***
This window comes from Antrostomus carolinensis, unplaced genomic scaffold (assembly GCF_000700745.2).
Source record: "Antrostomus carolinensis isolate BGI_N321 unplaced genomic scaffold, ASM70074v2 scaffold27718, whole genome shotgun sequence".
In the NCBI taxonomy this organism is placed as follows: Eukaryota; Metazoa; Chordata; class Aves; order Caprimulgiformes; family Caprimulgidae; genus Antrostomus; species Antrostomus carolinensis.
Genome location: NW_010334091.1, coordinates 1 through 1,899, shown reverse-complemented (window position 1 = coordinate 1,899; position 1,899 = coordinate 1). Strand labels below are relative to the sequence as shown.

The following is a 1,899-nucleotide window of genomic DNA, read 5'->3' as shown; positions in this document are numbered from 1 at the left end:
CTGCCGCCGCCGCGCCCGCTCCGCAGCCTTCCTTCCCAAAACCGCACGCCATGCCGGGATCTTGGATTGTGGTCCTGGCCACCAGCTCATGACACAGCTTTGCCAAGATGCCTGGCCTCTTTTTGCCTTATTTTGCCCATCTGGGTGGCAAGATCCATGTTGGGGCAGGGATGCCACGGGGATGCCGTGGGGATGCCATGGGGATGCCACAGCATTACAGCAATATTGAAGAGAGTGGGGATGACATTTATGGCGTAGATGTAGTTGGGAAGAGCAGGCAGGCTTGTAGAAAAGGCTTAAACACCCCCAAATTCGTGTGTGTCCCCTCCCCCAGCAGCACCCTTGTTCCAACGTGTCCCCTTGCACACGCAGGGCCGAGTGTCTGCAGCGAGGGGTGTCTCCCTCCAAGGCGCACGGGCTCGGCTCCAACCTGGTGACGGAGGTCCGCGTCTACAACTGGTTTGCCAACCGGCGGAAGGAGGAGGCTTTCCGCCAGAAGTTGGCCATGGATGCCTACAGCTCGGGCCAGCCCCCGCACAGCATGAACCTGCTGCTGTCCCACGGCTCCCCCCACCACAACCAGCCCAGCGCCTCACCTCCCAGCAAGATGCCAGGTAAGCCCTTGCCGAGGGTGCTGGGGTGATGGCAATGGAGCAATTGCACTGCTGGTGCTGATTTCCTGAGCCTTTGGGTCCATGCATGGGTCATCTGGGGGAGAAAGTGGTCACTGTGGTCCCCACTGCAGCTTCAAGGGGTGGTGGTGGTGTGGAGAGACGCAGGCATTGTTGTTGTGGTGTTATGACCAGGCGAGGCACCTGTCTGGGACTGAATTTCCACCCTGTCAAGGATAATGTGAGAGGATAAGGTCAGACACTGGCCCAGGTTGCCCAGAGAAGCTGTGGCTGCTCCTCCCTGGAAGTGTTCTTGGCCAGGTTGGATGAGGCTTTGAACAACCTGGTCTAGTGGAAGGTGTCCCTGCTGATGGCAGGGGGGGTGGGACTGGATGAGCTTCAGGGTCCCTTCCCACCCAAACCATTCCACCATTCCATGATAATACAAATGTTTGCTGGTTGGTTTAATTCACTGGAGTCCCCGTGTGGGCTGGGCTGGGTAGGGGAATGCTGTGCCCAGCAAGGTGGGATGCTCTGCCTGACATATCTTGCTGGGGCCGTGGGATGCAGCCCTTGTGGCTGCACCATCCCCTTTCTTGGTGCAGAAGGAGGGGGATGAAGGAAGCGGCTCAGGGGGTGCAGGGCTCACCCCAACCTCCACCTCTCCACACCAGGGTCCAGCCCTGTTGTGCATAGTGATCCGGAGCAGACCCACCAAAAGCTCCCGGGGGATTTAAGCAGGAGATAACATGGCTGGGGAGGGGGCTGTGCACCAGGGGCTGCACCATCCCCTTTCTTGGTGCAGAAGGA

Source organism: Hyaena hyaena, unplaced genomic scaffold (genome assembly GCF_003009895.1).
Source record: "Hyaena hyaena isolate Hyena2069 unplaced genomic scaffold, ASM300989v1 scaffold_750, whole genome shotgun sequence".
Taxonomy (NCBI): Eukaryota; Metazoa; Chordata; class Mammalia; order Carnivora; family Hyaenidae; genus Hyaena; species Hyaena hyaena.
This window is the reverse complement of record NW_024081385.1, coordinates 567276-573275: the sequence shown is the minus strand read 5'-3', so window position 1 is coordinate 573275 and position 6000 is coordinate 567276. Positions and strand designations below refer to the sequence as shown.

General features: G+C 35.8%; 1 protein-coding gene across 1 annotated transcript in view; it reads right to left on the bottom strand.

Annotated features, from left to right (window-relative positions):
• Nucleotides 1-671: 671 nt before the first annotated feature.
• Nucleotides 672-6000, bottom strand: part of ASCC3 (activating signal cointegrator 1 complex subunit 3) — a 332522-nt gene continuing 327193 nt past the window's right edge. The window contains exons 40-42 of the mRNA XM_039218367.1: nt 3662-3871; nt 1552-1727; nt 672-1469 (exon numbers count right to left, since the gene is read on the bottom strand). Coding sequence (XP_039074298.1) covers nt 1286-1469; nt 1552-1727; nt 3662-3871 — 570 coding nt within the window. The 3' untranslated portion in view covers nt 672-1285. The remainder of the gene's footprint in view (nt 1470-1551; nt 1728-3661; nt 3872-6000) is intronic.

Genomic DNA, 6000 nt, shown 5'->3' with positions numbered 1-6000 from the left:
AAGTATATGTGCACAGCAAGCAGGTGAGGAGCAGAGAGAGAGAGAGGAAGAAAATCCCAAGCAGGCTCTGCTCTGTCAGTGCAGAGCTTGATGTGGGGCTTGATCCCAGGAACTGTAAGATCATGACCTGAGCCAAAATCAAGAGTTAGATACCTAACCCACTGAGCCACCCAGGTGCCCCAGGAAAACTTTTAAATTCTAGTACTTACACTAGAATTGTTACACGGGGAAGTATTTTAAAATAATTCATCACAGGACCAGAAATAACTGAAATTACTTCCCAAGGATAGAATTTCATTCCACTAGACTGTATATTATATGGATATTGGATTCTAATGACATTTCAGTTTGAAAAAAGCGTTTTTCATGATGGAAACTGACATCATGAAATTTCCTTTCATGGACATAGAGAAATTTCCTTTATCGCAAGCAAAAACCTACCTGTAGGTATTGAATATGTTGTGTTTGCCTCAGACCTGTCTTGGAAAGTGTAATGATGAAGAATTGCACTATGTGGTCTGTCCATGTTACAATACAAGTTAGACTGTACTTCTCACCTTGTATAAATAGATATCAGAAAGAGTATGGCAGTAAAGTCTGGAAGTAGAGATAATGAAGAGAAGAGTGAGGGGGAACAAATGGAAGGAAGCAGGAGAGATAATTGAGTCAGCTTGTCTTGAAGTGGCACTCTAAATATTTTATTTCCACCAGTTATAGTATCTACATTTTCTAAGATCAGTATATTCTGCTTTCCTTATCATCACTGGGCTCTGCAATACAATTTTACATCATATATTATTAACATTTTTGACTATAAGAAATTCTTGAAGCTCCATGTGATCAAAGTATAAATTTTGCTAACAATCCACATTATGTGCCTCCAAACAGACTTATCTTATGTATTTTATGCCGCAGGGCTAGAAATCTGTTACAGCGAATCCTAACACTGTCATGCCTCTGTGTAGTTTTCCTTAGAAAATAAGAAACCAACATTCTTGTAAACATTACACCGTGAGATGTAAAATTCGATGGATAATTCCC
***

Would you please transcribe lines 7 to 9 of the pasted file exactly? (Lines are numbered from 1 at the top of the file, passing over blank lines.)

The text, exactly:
Source organism: Hyaena hyaena, unplaced genomic scaffold (genome assembly GCF_003009895.1).
Source record: "Hyaena hyaena isolate Hyena2069 unplaced genomic scaffold, ASM300989v1 scaffold_750, whole genome shotgun sequence".
Taxonomy (NCBI): Eukaryota; Metazoa; Chordata; class Mammalia; order Carnivora; family Hyaenidae; genus Hyaena; species Hyaena hyaena.